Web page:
Frame Study 15: Study for “Specimen II”, 1975
Ink on graph paper
17 x 22 inches (43.2 x 55.9 cm)
National Endowment for the Arts Purchase Grant and Matching Funds, 1975
Paul Sharits began as a painter but became interested in film. Born in Denver in 1943, he was one of several experimental filmmakers who became instructors in the Center for Media Study at the University at Buffalo in 1973. He remained there until his death in 1993. Sharits was interested less in the illusions created through movies and more in the structure and nature of film itself. His work called attention to the fact that film was a strip of images on a celluloid material that moved through a projector. Because of his training as a painter, he never lost interest in drawing. He drew images like Frame Study 15: Study for “Specimen II,” 1975, on graph paper and used them to generate his films in the same way one would use a musical score to generate a work of music. He said, “The score is read like the book, from upper left to right, one line after another from top to bottom; as a drawing, it is read as a typical all-at-once structure.”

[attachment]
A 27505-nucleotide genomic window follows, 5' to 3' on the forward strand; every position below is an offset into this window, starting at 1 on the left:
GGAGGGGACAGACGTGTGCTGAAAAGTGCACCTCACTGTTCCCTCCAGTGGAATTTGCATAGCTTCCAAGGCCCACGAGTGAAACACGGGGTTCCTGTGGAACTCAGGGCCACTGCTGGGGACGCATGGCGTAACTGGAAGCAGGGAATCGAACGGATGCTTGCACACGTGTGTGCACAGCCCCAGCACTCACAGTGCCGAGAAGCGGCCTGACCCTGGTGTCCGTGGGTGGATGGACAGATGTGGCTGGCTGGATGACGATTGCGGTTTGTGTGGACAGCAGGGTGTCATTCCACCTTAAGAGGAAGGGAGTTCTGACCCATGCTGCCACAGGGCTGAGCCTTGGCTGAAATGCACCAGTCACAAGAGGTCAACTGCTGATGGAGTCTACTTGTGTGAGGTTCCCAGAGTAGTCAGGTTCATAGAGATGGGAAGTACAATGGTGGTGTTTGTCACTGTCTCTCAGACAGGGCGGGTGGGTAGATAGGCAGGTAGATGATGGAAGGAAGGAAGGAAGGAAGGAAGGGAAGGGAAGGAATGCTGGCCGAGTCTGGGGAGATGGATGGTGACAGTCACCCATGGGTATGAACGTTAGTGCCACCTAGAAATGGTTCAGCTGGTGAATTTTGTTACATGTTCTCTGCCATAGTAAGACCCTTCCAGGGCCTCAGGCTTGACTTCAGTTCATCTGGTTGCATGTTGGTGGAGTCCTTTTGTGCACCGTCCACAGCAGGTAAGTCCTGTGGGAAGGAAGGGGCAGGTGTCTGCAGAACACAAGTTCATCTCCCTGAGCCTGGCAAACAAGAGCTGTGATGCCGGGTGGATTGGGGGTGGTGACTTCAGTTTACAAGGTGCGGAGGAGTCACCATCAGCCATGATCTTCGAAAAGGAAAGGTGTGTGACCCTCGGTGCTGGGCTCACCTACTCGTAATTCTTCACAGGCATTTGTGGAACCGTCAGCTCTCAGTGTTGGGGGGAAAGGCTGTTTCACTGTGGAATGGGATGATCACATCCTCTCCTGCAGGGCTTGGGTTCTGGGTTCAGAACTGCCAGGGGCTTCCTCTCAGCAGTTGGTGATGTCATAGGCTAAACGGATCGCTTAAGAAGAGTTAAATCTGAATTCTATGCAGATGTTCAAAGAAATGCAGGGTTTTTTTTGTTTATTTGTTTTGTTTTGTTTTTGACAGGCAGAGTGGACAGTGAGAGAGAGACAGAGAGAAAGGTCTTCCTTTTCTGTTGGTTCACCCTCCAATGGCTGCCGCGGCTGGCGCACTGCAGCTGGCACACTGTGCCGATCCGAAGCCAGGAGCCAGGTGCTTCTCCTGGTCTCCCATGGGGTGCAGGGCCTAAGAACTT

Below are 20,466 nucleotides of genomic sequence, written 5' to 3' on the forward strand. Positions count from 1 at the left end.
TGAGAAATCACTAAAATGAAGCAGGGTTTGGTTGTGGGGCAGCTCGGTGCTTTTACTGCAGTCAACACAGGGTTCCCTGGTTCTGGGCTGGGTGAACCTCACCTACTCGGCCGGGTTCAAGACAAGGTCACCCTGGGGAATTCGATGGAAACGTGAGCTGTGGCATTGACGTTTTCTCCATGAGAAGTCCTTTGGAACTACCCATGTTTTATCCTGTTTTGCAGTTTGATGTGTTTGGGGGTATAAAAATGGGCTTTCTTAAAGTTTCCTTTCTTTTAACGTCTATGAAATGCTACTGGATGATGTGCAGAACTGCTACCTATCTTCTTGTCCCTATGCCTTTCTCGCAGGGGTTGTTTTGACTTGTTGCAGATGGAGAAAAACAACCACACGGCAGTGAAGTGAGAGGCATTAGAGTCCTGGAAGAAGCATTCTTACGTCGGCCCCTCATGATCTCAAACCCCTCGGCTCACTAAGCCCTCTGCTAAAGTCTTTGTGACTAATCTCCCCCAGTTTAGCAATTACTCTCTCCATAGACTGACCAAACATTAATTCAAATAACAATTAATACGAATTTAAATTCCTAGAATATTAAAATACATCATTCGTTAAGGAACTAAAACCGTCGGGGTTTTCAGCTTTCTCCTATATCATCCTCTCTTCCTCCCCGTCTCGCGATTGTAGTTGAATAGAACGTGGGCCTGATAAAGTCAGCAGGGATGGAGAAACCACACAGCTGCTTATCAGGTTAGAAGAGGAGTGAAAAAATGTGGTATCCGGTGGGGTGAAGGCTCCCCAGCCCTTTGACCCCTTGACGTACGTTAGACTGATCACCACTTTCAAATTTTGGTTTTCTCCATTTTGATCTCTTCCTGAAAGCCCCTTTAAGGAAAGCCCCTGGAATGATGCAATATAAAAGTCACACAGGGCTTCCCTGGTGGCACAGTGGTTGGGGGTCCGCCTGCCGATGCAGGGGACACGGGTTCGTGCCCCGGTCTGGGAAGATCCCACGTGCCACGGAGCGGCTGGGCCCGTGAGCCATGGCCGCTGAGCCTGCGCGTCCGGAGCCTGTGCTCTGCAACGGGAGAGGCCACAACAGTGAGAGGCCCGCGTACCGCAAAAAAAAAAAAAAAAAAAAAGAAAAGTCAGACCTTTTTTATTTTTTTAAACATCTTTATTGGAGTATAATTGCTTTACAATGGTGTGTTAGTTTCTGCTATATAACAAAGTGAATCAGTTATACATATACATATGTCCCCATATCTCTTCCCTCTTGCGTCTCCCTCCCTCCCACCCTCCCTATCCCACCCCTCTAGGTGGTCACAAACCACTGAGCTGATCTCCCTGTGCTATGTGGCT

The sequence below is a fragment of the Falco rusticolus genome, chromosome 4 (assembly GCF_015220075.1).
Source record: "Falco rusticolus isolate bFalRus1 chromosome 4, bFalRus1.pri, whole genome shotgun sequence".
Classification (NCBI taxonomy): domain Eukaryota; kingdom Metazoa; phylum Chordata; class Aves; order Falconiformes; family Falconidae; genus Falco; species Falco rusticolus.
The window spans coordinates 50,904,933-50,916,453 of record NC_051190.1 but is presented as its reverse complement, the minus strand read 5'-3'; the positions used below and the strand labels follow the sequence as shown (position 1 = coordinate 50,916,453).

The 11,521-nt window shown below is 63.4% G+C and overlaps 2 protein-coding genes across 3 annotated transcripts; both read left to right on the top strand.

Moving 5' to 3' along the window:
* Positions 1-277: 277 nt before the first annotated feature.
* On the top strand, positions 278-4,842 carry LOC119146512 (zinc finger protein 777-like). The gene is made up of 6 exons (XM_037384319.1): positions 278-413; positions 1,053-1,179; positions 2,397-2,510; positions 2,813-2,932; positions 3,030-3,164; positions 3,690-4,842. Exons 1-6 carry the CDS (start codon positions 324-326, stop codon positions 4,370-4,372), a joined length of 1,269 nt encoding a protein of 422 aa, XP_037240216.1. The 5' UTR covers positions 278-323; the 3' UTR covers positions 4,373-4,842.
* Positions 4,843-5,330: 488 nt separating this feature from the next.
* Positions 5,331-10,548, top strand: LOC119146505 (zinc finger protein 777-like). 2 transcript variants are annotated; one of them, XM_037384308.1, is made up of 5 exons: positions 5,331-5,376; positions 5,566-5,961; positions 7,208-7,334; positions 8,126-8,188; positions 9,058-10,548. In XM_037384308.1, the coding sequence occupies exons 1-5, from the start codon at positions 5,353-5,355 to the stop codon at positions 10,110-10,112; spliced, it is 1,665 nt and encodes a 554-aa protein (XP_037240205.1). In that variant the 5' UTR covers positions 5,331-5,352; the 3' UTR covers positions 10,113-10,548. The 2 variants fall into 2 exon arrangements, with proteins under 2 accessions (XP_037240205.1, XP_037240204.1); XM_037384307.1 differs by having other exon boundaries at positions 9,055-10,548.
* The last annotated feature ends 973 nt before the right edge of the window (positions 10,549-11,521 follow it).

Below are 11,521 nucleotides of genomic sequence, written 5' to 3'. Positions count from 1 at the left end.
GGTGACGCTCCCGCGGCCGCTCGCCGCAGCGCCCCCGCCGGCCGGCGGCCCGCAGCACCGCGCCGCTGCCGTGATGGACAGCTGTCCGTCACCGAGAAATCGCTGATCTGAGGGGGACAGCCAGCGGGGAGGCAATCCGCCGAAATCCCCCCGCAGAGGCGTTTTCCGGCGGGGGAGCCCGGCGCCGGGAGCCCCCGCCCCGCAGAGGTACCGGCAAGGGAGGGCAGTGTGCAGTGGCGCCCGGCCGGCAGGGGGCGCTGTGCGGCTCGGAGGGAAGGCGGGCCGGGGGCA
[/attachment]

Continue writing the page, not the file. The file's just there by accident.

Sharits also made works that trapped the celluloid strips of film themselves between Plexiglas. He called these “Frozen Film Frames,” and they glow in light like stained glass windows. Sharits explained, “. . . in viewing painting our experience is changing while painting’s existence is enduring, in music both our experience and the existence of the music is changing; however in film we have a case where we can experience both a changing and enduring experience—we can look at the ‘same’ film as an object, before or after projection . . . and as temporal process while it is being projected on the stable support of the screen.”
Related Lesson Plan
Thinking in a New Way about Movies (Grades 3–12)
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